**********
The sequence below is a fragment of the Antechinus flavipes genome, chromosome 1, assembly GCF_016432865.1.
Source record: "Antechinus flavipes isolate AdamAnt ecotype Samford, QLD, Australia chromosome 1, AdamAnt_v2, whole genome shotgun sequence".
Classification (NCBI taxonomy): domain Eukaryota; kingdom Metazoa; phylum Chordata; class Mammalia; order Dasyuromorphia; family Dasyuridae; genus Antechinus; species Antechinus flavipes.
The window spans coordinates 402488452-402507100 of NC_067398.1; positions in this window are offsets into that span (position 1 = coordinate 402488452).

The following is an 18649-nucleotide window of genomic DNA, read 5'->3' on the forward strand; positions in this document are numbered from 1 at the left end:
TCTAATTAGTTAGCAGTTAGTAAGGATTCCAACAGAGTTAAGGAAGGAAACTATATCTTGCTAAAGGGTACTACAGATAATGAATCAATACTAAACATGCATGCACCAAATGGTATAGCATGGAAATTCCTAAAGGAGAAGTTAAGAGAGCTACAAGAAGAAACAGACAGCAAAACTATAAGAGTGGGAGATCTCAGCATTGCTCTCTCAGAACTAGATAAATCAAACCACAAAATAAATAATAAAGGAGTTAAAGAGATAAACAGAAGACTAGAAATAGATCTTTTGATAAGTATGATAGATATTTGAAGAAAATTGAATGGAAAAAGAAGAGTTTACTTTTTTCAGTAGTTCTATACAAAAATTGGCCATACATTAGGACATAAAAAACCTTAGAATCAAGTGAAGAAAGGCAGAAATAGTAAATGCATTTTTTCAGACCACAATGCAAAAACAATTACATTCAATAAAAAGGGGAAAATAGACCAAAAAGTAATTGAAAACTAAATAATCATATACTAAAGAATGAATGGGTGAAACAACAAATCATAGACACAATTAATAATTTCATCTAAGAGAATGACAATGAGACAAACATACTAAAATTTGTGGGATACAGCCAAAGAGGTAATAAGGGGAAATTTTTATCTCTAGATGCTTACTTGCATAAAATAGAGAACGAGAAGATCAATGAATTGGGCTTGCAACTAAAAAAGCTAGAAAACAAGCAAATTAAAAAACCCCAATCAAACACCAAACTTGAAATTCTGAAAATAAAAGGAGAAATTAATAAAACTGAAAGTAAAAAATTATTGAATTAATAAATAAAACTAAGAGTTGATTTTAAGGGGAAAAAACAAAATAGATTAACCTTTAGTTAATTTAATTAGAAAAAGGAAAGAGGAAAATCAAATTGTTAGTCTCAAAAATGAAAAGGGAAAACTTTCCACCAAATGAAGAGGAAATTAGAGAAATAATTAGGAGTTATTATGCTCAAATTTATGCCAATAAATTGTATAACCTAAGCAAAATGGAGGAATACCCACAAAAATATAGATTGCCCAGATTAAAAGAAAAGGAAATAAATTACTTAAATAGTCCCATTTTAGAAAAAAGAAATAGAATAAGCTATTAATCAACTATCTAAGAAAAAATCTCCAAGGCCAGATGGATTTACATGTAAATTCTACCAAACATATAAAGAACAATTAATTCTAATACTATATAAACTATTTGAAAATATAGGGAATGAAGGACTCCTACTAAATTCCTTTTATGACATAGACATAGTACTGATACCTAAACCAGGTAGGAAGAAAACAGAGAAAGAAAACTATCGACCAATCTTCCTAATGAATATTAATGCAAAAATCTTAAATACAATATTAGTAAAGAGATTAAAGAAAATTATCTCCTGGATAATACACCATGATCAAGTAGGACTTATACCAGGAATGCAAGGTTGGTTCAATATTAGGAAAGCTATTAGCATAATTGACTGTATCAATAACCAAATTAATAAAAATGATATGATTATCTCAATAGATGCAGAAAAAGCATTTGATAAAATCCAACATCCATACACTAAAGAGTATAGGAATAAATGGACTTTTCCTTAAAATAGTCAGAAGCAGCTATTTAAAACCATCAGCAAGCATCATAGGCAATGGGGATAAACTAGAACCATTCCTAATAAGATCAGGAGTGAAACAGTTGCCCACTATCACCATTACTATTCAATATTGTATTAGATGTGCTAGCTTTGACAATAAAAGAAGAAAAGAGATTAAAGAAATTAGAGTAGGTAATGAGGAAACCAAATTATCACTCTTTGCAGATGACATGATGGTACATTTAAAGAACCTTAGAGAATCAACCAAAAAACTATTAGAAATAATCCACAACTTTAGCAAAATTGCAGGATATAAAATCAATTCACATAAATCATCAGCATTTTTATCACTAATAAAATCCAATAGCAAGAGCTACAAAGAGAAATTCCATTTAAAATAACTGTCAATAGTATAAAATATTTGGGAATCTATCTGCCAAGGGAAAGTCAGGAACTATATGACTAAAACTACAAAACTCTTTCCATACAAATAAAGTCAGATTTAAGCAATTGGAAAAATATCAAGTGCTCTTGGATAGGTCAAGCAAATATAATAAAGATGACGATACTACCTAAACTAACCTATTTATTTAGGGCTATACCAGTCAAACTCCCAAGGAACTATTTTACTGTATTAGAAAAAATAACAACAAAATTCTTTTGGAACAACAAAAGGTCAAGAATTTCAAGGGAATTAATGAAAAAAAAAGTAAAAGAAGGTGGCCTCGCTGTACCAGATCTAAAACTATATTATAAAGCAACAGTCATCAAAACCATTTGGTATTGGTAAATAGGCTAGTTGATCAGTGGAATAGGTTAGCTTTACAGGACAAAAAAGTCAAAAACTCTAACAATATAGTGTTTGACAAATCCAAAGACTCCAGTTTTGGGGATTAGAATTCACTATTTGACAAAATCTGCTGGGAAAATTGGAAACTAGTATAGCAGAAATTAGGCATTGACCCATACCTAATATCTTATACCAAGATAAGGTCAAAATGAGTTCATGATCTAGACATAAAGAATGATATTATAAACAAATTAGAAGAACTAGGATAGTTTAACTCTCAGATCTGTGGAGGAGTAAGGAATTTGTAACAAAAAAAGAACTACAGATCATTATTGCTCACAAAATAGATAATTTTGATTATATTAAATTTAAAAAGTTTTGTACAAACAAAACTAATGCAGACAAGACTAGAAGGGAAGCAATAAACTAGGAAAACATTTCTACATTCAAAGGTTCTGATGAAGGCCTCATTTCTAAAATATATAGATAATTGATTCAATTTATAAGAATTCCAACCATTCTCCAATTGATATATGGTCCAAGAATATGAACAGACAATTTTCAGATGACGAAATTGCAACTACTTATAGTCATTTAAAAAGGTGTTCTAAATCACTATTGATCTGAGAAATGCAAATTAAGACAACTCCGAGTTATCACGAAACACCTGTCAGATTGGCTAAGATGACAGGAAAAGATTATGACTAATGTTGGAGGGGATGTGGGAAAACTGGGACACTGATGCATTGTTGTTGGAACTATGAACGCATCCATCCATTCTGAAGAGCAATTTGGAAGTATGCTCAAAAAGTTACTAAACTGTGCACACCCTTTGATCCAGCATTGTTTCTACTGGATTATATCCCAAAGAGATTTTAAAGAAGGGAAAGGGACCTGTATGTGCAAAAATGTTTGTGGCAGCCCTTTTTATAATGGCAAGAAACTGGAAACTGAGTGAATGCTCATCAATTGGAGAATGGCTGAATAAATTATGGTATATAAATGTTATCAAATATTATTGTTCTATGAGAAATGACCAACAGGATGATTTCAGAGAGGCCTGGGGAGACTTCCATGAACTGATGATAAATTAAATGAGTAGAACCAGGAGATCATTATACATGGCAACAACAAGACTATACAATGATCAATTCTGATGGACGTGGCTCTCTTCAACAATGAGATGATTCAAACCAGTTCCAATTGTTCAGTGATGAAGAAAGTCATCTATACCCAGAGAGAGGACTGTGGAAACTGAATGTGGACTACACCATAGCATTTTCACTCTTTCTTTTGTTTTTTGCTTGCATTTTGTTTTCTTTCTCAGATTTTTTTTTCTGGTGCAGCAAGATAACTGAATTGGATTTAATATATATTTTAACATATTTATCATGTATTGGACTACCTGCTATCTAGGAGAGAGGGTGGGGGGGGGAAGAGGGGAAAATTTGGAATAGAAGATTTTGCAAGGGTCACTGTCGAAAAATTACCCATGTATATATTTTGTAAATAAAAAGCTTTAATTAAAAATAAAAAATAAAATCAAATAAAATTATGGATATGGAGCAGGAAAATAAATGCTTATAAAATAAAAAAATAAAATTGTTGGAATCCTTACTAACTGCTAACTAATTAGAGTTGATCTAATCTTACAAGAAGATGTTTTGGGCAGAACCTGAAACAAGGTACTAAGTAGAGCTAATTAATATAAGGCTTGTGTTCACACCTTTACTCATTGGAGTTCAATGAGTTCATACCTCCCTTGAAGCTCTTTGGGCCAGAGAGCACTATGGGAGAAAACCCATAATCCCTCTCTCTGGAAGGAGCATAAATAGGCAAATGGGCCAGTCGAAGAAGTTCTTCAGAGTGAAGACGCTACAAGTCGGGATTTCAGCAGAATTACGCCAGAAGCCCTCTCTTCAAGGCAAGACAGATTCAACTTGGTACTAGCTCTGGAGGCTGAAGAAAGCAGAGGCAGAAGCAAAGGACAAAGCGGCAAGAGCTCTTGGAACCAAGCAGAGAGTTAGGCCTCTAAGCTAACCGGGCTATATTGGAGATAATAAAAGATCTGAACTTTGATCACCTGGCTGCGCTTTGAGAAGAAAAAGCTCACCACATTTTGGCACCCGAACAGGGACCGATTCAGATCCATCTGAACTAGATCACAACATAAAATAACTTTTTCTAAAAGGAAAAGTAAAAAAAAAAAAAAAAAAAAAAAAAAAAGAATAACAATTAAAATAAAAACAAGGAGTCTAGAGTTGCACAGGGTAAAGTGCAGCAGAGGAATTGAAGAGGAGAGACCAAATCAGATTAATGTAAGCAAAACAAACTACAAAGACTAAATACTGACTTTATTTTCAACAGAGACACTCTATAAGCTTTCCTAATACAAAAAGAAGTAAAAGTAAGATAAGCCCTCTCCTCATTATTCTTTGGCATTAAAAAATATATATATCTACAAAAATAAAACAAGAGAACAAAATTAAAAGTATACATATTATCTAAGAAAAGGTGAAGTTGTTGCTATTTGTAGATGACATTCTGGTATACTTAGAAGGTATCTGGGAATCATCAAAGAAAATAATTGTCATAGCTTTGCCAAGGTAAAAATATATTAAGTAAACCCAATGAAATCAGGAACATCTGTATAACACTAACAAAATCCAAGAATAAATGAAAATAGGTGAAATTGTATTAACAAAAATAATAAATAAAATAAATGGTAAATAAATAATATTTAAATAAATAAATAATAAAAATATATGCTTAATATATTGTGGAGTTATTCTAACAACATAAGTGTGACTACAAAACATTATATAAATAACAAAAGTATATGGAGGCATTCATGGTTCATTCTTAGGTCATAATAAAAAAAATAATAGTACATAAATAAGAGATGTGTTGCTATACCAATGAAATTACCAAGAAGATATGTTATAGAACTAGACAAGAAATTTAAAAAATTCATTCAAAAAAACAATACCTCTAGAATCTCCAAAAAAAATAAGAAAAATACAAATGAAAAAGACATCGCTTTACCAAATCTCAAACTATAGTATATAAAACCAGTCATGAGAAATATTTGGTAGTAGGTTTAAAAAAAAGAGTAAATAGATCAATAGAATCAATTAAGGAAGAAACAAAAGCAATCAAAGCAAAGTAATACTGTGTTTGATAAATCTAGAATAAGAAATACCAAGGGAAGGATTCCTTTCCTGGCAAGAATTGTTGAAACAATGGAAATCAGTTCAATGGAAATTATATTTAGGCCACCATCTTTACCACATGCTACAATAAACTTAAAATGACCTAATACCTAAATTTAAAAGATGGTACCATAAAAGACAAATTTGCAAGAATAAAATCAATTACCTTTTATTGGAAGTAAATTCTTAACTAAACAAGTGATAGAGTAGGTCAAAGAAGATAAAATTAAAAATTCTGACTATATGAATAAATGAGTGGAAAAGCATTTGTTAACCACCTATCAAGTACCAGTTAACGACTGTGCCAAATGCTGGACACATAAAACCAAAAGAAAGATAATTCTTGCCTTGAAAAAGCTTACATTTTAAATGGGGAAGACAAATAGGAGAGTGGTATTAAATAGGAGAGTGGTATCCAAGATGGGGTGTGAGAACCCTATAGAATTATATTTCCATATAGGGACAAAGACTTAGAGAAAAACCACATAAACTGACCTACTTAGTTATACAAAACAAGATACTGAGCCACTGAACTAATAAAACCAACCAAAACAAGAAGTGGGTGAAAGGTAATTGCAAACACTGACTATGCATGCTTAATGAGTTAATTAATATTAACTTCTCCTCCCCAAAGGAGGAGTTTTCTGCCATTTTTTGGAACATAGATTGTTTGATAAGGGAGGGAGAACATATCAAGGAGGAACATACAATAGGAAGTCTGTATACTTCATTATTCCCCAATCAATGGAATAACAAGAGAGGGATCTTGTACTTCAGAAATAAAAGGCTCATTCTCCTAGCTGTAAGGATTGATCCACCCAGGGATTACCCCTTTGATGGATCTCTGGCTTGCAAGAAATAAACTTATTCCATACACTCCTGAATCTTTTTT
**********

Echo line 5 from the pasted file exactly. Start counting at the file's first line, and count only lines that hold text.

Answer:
The following is an 18649-nucleotide window of genomic DNA, read 5'->3' on the forward strand; positions in this document are numbered from 1 at the left end: